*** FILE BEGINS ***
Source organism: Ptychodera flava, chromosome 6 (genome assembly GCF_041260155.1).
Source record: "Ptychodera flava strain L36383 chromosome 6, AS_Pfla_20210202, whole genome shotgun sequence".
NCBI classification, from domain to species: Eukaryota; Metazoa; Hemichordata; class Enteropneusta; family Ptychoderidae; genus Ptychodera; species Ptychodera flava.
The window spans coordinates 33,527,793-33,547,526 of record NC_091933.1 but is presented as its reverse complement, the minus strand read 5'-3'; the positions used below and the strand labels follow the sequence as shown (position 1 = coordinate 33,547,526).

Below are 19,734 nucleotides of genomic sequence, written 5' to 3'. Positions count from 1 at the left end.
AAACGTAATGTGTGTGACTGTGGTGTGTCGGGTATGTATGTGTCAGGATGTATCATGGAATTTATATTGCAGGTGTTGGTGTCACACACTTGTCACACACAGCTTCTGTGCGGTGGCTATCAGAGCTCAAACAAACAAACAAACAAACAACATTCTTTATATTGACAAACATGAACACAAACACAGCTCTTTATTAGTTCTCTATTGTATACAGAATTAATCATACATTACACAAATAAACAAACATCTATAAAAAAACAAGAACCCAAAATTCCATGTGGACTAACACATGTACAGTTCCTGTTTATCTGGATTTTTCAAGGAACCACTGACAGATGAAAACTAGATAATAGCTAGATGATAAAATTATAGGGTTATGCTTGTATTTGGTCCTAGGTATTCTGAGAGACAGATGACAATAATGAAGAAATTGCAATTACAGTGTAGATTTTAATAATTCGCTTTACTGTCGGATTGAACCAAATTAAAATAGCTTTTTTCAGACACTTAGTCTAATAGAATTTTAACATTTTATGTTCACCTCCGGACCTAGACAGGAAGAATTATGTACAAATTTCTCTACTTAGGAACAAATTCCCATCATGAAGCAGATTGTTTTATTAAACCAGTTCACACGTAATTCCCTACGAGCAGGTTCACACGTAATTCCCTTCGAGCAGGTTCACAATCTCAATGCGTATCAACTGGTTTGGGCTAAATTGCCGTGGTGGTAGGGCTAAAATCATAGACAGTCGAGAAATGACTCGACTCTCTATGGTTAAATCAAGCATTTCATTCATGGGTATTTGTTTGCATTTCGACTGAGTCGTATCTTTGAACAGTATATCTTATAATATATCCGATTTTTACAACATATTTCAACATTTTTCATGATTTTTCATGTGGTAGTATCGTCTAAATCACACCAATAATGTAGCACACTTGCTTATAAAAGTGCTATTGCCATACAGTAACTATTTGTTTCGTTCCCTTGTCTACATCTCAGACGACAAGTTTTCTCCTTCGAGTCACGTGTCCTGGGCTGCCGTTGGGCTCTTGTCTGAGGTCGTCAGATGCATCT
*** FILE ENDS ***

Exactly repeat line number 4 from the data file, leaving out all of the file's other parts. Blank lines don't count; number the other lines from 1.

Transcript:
The window spans coordinates 33,527,793-33,547,526 of record NC_091933.1 but is presented as its reverse complement, the minus strand read 5'-3'; the positions used below and the strand labels follow the sequence as shown (position 1 = coordinate 33,547,526).